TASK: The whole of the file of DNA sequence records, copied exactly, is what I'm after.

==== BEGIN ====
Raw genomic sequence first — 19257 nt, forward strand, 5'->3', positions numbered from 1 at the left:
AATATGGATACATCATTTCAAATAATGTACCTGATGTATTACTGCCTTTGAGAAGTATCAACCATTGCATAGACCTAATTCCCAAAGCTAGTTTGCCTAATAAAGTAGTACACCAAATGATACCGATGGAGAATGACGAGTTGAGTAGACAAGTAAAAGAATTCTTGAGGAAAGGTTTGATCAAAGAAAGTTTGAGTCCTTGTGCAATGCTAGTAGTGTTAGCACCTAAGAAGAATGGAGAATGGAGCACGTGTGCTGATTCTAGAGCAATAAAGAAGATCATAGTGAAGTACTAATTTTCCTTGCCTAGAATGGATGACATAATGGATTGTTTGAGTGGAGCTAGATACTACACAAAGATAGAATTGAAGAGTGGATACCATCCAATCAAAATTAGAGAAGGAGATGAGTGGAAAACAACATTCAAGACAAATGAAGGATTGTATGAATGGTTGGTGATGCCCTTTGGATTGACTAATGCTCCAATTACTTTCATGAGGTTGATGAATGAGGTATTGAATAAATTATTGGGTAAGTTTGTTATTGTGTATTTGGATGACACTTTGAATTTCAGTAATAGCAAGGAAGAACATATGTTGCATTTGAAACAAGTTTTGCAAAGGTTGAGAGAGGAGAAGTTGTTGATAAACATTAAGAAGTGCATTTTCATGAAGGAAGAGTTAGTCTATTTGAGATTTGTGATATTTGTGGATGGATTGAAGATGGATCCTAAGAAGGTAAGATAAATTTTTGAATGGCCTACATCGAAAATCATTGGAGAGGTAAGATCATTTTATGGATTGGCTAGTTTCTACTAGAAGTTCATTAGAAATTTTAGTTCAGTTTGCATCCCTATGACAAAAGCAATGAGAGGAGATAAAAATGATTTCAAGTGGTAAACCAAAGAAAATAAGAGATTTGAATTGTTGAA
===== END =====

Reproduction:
Raw genomic sequence first — 19257 nt, forward strand, 5'->3', positions numbered from 1 at the left:
AATATGGATACATCATTTCAAATAATGTACCTGATGTATTACTGCCTTTGAGAAGTATCAACCATTGCATAGACCTAATTCCCAAAGCTAGTTTGCCTAATAAAGTAGTACACCAAATGATACCGATGGAGAATGACGAGTTGAGTAGACAAGTAAAAGAATTCTTGAGGAAAGGTTTGATCAAAGAAAGTTTGAGTCCTTGTGCAATGCTAGTAGTGTTAGCACCTAAGAAGAATGGAGAATGGAGCACGTGTGCTGATTCTAGAGCAATAAAGAAGATCATAGTGAAGTACTAATTTTCCTTGCCTAGAATGGATGACATAATGGATTGTTTGAGTGGAGCTAGATACTACACAAAGATAGAATTGAAGAGTGGATACCATCCAATCAAAATTAGAGAAGGAGATGAGTGGAAAACAACATTCAAGACAAATGAAGGATTGTATGAATGGTTGGTGATGCCCTTTGGATTGACTAATGCTCCAATTACTTTCATGAGGTTGATGAATGAGGTATTGAATAAATTATTGGGTAAGTTTGTTATTGTGTATTTGGATGACACTTTGAATTTCAGTAATAGCAAGGAAGAACATATGTTGCATTTGAAACAAGTTTTGCAAAGGTTGAGAGAGGAGAAGTTGTTGATAAACATTAAGAAGTGCATTTTCATGAAGGAAGAGTTAGTCTATTTGAGATTTGTGATATTTGTGGATGGATTGAAGATGGATCCTAAGAAGGTAAGATAAATTTTTGAATGGCCTACATCGAAAATCATTGGAGAGGTAAGATCATTTTATGGATTGGCTAGTTTCTACTAGAAGTTCATTAGAAATTTTAGTTCAGTTTGCATCCCTATGACAAAAGCAATGAGAGGAGATAAAAATGATTTCAAGTGGTAAACCAAAGAAAATAAGAGATTTGAATTGTTGAA